How savvy veterans are turning into successful entrepreneurs

“Our personnel aren’t taught just to follow rules,” General Rick Hillier (retired) said. “They’re taught to be successful at achieving missions.”

Two years ago, I placed my first-ever call to the Department of Veterans Affairs. With the Afghan war winding down, I suspected a new generation of young, skilled veterans — with incredible diverse and valuable experience — would soon be hitting the job market. Most will make very valuable employees. But what, I wanted to know, was the federal government doing to help vets start businesses?

Several days and a few phone calls later, the answer came back: Nothing. I made a mental note to move to a smarter country.

But last year I discovered Based in Business, a program founded by a group of students at Memorial University in St. John’s, Nfld. Privately, with the co-operation of the Armed Forces and the socially minded St. John’s business community, the free, week-long program has been turning retiring forces members from across the country into entrepreneurs since 2009.

This year, the good news is that the recently renamed and reinvigorated program has been expanded across Canada. The Prince’s Operation Entrepreneur, as it is now known, will be inducting three cohorts this year, at Memorial, Laval University in Quebec City (en français, naturellement) , and the University of Regina. The difference-maker seems to be the support of the Canadian Youth Business Foundation and Prince’s Charities Canada, a not-for-profit that channels the philanthropic interests of Prince Charles, the heir to the British throne.

The monarchy stepping in to do the government’s job seems counter to history as I learned it. But I’m delighted somebody is recognizing the importance of matching experienced forces personnel with their own businesses. Few veterans get much business training before serving their country, and this program — built on Based in Business’s model of hands-on training and mentoring from entrepreneurs — can help them learn the ropes fast and build trusted contacts whom they can call whenever they need help.

Still, I wondered how people trained to take orders in a rigid hierarchy would fare in the creative and more egalitarian world of entrepreneurship. So I talked to General Rick Hillier (retired), the outspoken Newfoundland-born soldier who rose to the highest rank in the Canadian Armed Forces as chief of the defence staff. He told me I should stop getting my ideas about today’s armed forces from World War II movies.

“Our personnel aren’t taught just to follow rules,” Hillier said. “They’re taught to be successful at achieving missions.”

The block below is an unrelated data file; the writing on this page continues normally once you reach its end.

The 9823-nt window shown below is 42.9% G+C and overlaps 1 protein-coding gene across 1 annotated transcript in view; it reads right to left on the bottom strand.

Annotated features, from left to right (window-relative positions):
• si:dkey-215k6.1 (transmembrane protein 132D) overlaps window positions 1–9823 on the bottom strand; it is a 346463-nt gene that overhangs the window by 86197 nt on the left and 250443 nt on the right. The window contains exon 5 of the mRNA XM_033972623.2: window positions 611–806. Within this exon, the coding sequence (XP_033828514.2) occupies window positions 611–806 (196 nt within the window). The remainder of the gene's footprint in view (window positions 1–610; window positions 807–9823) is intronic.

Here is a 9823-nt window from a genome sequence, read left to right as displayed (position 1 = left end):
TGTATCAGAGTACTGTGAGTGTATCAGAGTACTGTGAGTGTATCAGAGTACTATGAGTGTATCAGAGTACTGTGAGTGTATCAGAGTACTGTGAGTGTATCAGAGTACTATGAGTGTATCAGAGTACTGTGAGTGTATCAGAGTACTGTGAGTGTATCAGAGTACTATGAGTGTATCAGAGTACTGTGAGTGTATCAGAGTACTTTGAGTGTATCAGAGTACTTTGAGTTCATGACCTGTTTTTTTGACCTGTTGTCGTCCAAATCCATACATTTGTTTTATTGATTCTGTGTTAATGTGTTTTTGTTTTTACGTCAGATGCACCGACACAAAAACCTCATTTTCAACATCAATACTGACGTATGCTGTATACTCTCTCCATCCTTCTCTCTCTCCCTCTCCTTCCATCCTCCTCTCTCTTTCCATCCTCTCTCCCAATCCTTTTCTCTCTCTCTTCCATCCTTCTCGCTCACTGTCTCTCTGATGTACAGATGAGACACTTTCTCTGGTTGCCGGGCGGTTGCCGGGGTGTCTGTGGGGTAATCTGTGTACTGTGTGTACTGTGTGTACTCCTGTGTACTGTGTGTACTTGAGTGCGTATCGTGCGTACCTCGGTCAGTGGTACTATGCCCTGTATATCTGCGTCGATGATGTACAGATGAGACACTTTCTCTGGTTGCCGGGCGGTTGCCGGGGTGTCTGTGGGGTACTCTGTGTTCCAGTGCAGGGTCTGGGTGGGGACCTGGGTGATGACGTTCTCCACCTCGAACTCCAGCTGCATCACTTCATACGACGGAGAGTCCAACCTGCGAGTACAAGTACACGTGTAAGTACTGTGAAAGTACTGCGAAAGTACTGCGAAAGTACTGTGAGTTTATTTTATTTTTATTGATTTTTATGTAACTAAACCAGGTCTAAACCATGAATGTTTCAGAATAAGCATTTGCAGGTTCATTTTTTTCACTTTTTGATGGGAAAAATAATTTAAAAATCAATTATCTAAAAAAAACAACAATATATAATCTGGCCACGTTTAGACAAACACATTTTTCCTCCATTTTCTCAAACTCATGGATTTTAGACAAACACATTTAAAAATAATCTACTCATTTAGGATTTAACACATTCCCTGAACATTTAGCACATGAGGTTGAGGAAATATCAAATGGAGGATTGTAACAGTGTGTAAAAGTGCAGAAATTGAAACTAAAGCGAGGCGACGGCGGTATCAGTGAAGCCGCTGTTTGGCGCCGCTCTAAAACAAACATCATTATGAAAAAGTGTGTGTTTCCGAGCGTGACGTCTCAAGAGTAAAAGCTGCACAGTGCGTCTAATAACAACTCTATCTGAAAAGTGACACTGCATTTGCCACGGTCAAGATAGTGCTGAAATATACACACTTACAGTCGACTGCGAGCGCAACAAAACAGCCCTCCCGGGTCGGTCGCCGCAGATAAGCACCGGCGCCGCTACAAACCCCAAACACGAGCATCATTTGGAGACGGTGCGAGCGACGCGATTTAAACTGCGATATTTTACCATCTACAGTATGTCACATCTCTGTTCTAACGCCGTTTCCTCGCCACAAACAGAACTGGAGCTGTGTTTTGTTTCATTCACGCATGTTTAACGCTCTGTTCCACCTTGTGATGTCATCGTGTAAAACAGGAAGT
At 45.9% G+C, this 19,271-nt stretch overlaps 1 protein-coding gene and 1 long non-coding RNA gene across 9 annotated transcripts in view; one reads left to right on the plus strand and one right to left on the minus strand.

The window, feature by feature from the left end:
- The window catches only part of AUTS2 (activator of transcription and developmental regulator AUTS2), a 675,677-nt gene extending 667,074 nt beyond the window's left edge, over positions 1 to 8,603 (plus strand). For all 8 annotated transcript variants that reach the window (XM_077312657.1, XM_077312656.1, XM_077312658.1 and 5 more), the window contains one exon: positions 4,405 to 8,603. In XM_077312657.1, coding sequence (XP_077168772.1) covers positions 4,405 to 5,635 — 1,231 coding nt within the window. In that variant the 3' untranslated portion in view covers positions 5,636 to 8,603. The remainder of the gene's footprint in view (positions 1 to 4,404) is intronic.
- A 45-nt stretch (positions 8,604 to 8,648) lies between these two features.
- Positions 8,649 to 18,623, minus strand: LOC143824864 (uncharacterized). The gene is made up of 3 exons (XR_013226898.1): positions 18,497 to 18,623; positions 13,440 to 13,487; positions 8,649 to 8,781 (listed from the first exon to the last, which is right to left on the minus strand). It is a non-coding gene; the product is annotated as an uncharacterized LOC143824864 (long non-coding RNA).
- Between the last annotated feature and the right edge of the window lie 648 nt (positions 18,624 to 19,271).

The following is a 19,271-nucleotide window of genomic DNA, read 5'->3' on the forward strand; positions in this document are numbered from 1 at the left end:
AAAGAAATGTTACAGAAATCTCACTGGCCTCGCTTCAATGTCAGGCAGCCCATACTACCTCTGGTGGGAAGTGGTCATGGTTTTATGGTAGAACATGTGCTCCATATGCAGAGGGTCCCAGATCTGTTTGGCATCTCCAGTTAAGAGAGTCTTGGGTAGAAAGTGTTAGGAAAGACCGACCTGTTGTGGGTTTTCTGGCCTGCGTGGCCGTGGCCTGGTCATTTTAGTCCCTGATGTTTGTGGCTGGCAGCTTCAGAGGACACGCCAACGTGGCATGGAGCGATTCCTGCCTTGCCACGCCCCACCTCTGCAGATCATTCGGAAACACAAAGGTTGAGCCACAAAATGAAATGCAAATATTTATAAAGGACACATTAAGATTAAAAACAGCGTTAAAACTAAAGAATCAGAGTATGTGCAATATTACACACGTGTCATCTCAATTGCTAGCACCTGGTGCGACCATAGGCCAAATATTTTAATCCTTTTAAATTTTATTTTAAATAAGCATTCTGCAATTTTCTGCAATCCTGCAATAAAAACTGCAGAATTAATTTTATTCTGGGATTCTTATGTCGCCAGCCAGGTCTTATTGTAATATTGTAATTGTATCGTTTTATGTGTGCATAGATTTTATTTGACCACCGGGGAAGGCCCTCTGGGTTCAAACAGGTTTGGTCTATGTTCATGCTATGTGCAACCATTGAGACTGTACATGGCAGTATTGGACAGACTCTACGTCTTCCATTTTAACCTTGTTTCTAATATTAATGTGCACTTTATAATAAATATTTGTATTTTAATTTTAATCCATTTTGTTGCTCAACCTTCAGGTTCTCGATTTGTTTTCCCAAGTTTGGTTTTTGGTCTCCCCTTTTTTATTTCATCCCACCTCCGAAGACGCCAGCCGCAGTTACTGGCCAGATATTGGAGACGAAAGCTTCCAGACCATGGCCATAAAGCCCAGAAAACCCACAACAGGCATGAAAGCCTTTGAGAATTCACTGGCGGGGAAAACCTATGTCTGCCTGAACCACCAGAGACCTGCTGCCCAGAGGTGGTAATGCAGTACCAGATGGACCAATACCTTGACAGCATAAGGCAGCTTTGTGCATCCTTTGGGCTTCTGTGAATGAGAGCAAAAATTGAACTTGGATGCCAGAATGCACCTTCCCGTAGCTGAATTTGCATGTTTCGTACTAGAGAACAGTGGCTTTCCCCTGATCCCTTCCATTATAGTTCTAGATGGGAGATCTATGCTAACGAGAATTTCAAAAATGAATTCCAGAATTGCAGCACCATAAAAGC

In today’s forces, he says, “Everyone is a leader. We empowered everyone, from the crusty chief of defence staff to the special forces on the ground, to step up and be a leader.” Entrepreneurs are often told they need a vision, he said; similarly, forces members are taught to envision successful outcomes. To accomplish a mission, “You have to have a focal point, however far out it might be,” Hillier said. “We love strategic doers.”

As for entrepreneurs’ legendary rugged individualism, Hillier considers that advantage oversold. “You can accomplish much more by working as a team,” he says. (Consider the guerrilla squads of Jobs and Wozniak, Balsillie and Lazaridis, or WestJet’s founding braintrust.) “I think Canadian Forces members understand teamwork better than anyone else in the world,” he said.

Not only that, but good soldiers (and by that he also means sailors, air force personnel, rangers and special forces) are resilient. “They don’t let any little setback deter them. They know they’re going to get a bloody nose from time to time.” Whatever business they go into, entrepreneurs must be prepared for setbacks, he said: “You just get on with it.”

Finally, forces members are trained to use their common sense, Hillier said. If they think a mission isn’t going to work out, “they have the ability to look at it and say, ‘This isn’t going to fly.’ “

So, I asked: When did the stiff upper lip and “How high, SIR?” of my cinematic military heritage get replaced by this leaner, freestyle decision-making model? “It changed after the Cold War ended,” said Hillier, whose career stretched from 1972 (he enlisted at age 17) to 2008, and included heading up a tank regiment in West Germany and commanding the International Security Assistance Force in Afghanistan. As the opposition ceased to be the massed armies of the first and second world wars, and became shadowy rogue groups intent not on pitched battle but isolated acts of terror, a change in management style was called for.

“We realized we were in a very different ball park,” Hillier said. “We had to instill and support common sense and initiative. Doing things the old way would lead to defeat.”

It’s a fascinating perspective that gets to the heart of entrepreneurship. Just as today’s powerful, portable and often improvised weaponry has changed warfare, so have technology and fast-changing markets revolutionized business. Small teams of entrepreneurs can move further and pivot faster than any army, getting prototypes into customers’ hands and collecting feedback before their larger counterparts can get approval for a pilot project. Both business and the military have adapted to changing conditions, and while size and power always have advantages, victory more and more accrues to those who truly know their targets, strike first, and learn the most from both failures and success.

For more information on the Prince’s Operation Entrepreneur, visit The program is seeking 55 participants for this summer’s cohorts; applications close May 31. Participation is open to those who will be leaving the armed forces in the next 12 months, have left the forces within the past two years, or have been medically discharged at any time.

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